As American Legion posts prepare to conduct Buddy Checks during the week of Veterans Day, it’s also important to remember that we should be checking on our fellow brothers and sisters 52 weeks a year.
In the inaugural Buddy Checks last March, Legionnaires found many veterans who needed assistance. Post 101 in Connecticut learned of members who were in poor health, needed assistance with VA benefits, and wanted to attend meetings but had no means of transportation. Some of these members were home bound, lonely and could use a visit for camaraderie. These members learned about many needs of their members by making phone calls for one week. Imagine the many ways all of us can learn about how to help our fellow veteran in need, especially as the holidays approach, by making calls weekly.
By reaching out to our fellow veterans, we can share about the many American Legion programs that can provide assistance to them and their family. Whether that’s The American Legion’s Temporary Financial Assistance program if they have young children in the home and are facing a financial hardship; Operation Comfort Warrior program to aide wounded veterans with recovery; Legion service officer assistance to help with VA claims and benefits; or youth scholarship and programs.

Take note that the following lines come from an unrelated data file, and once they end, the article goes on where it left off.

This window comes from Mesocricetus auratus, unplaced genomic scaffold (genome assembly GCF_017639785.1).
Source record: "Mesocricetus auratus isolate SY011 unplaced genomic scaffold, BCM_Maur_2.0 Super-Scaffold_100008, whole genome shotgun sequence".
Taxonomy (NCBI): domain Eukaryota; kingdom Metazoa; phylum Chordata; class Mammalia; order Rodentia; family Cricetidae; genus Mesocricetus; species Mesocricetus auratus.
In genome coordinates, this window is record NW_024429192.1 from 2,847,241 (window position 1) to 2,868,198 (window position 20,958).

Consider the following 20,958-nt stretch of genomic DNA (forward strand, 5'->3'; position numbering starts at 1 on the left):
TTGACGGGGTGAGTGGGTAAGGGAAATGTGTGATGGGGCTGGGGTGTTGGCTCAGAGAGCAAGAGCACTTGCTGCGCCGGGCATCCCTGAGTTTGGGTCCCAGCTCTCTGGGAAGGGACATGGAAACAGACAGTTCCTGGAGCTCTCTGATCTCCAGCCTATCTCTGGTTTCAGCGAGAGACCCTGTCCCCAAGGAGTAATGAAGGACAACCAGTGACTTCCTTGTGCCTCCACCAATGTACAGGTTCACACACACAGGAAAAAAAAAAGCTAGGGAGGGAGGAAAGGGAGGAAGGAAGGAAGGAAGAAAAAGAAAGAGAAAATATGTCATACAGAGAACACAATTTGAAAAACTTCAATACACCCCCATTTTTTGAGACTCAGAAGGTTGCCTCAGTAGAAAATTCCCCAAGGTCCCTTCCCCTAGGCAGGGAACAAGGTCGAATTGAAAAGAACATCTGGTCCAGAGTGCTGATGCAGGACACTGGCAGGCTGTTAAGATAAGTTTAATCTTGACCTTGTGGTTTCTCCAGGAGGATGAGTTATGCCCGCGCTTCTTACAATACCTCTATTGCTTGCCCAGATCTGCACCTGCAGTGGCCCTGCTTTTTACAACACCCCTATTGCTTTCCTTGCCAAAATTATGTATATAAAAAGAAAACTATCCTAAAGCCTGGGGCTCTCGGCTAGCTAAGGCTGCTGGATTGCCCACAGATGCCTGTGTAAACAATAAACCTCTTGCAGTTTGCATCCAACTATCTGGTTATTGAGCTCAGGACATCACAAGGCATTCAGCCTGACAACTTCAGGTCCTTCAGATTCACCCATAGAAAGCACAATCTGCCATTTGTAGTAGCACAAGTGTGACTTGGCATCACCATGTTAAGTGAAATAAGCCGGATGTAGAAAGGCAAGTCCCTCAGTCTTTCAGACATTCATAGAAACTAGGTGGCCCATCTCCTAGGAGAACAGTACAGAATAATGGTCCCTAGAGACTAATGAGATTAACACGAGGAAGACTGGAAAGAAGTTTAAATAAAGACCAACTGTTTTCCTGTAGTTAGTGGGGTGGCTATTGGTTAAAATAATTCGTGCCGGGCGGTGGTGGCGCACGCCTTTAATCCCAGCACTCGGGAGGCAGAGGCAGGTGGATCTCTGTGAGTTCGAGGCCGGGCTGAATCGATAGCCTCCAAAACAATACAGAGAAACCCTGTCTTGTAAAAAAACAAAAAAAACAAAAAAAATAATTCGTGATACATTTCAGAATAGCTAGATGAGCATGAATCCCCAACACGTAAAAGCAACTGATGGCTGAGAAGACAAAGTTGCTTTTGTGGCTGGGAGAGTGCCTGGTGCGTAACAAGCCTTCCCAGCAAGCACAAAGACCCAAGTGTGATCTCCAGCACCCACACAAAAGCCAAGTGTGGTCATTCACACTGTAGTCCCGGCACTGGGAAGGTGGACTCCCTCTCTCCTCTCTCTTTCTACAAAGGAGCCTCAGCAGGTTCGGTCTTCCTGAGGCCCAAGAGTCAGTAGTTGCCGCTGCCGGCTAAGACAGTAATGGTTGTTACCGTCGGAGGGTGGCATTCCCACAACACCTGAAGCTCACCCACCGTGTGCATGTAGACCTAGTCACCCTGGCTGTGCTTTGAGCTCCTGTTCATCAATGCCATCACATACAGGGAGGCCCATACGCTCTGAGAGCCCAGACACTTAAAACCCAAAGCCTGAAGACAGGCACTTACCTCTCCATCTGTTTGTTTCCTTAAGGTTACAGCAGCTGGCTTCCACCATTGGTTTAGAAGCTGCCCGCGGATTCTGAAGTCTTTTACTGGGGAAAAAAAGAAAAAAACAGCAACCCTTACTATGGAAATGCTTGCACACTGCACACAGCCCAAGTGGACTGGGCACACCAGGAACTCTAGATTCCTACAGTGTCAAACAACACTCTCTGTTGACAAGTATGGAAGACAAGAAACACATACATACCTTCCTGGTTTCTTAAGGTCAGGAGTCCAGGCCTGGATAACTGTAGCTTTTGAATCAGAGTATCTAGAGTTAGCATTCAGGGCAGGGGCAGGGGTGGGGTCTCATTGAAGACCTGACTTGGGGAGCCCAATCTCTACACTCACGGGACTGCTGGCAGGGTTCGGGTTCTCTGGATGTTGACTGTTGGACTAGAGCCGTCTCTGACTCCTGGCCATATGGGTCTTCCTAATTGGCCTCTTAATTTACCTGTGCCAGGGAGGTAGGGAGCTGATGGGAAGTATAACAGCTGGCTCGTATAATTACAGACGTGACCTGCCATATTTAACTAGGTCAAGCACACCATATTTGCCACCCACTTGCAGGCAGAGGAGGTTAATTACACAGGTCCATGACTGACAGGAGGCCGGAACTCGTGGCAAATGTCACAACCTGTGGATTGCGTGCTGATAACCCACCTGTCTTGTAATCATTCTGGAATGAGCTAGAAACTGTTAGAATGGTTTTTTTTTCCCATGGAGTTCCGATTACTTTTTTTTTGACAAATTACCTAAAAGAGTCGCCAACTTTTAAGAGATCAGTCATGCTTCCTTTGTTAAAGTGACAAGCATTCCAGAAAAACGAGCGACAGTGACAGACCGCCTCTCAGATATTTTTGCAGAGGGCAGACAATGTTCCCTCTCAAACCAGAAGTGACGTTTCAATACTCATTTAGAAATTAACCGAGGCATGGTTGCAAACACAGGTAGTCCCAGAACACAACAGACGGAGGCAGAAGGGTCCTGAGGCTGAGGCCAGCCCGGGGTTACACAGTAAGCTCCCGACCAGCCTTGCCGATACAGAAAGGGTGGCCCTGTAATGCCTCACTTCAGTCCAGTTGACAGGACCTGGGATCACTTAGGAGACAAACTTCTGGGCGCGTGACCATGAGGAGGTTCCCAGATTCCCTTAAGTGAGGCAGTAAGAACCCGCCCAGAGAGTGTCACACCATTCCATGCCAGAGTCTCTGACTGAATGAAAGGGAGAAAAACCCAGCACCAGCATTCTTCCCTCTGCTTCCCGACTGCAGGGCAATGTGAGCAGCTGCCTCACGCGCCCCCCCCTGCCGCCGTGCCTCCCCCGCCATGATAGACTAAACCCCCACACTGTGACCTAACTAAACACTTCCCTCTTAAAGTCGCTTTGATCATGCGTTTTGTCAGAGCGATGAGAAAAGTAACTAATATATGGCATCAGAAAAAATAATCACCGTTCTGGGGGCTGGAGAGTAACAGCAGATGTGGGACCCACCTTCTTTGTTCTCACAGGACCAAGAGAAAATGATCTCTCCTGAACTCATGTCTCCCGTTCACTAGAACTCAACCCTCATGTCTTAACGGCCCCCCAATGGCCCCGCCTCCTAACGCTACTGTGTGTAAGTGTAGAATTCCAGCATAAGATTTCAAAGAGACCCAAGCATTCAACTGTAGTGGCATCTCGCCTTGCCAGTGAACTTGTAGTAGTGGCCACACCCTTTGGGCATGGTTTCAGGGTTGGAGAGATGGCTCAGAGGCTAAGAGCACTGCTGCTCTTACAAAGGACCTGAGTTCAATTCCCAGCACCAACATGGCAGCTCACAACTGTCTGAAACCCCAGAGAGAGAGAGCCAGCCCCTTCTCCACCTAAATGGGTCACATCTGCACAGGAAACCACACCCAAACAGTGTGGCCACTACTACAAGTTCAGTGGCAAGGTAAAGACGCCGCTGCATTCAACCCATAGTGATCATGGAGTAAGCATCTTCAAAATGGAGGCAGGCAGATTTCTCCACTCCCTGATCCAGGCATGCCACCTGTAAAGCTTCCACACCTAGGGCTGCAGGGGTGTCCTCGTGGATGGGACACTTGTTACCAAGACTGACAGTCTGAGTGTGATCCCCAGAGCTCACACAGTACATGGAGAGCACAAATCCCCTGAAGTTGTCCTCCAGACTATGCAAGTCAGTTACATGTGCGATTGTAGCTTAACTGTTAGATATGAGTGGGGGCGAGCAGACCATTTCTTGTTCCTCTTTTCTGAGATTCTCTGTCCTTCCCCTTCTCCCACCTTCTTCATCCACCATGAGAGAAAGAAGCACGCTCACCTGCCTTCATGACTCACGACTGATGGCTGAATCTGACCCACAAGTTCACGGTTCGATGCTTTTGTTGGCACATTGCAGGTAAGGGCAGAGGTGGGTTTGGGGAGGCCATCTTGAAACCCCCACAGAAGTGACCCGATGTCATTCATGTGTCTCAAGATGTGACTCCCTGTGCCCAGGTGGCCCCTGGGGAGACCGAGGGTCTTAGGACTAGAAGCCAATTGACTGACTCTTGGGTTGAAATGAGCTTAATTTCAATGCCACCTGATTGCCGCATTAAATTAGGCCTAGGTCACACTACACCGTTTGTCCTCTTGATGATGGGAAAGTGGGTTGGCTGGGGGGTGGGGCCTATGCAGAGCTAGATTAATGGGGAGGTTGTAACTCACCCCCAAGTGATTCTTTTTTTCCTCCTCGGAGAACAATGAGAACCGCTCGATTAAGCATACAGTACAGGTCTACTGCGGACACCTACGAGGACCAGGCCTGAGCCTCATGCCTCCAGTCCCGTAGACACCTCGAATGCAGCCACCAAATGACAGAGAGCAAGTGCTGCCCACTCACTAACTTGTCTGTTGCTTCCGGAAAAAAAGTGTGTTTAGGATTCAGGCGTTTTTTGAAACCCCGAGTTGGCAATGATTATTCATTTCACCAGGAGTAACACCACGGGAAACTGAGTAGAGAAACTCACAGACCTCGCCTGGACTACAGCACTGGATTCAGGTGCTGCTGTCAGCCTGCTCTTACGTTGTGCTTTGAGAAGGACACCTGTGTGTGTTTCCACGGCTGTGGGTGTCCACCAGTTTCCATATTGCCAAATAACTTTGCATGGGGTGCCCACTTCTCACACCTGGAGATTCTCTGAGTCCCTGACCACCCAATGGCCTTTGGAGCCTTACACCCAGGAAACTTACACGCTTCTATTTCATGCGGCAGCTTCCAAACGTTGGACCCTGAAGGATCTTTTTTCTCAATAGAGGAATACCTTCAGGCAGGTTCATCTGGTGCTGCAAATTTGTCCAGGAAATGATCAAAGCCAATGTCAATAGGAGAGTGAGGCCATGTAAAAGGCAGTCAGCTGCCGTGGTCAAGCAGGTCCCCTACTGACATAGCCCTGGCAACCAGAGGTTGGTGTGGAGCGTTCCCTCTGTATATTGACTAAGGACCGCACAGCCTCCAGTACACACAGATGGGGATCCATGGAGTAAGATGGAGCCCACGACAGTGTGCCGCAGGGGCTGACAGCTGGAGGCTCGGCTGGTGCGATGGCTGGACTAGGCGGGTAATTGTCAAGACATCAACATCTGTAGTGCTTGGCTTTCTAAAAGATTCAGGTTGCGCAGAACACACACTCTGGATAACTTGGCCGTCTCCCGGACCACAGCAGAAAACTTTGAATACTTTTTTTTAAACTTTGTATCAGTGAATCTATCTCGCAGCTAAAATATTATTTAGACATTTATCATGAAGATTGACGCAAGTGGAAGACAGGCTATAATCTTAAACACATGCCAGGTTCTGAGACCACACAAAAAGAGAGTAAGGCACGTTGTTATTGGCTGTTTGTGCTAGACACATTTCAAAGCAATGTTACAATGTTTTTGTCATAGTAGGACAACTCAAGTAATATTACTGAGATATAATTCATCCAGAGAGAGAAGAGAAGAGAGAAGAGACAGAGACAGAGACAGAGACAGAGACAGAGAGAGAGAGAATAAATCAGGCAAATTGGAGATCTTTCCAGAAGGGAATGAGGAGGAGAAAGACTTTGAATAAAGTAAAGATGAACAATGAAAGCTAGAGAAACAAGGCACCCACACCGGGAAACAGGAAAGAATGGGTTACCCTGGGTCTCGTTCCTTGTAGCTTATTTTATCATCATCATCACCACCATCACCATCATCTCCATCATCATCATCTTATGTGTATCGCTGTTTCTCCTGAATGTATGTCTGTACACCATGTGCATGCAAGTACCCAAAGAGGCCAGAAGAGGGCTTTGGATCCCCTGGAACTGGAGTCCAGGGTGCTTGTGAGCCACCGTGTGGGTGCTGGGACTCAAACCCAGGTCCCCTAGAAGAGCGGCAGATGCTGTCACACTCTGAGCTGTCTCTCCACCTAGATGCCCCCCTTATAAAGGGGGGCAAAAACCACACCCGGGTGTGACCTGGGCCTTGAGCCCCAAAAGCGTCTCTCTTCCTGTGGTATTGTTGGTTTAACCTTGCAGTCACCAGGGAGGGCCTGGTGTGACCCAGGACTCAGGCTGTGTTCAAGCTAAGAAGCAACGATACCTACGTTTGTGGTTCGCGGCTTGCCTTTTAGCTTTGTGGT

The list goes on with the beneficial ways The American Legion can provide support. But if we don’t make phone calls or home visits, those members who have let their membership lapse or who don’t attend post meetings or events will never know what The American Legion can offer. And you will not know if they are in need.
And for those who conduct a post or district revitalization, these too can serve as a Buddy Check because you are making phone calls to former, expired or headquarters post members, as well as going door-to-door to bring back expired members. These phone calls and door-to-door visits is a way you are checking on your fellow veteran.
For Department of Arizona Commander Ken Queen, that’s what the department’s recent revitalization effort was able to accomplish. In addition to transferring more than 160 headquarters post members into local American Legion posts, the effort also provided an opportunity to check on current and former members.
“It says to them that we care about them as individuals, not just as members,” said Queen, a former department membership director. “It’s a good thing to share that feeling with them. They deserve our support in any way we can give it to them. It’s almost like a Buddy Check – just reaching out to them to see how they’re doing.
“Calling them like this … is a good opportunity for us to reach out and touch them and see what they’re concerns are and help them out.”
For more information on how to conduct a post or district revitalization, visit www.legion.org/membership.
With the holiday season upon us, it’s easy to find ourselves busy. So I challenge you to continue Buddy Checks in the weeks beyond this Veterans Day and call on members in the weeks leading up to Thanksgiving and Christmas to hear what needs they may have.
Share your results by uploading your successes on the Legiontown website at visit www.legiontown.org.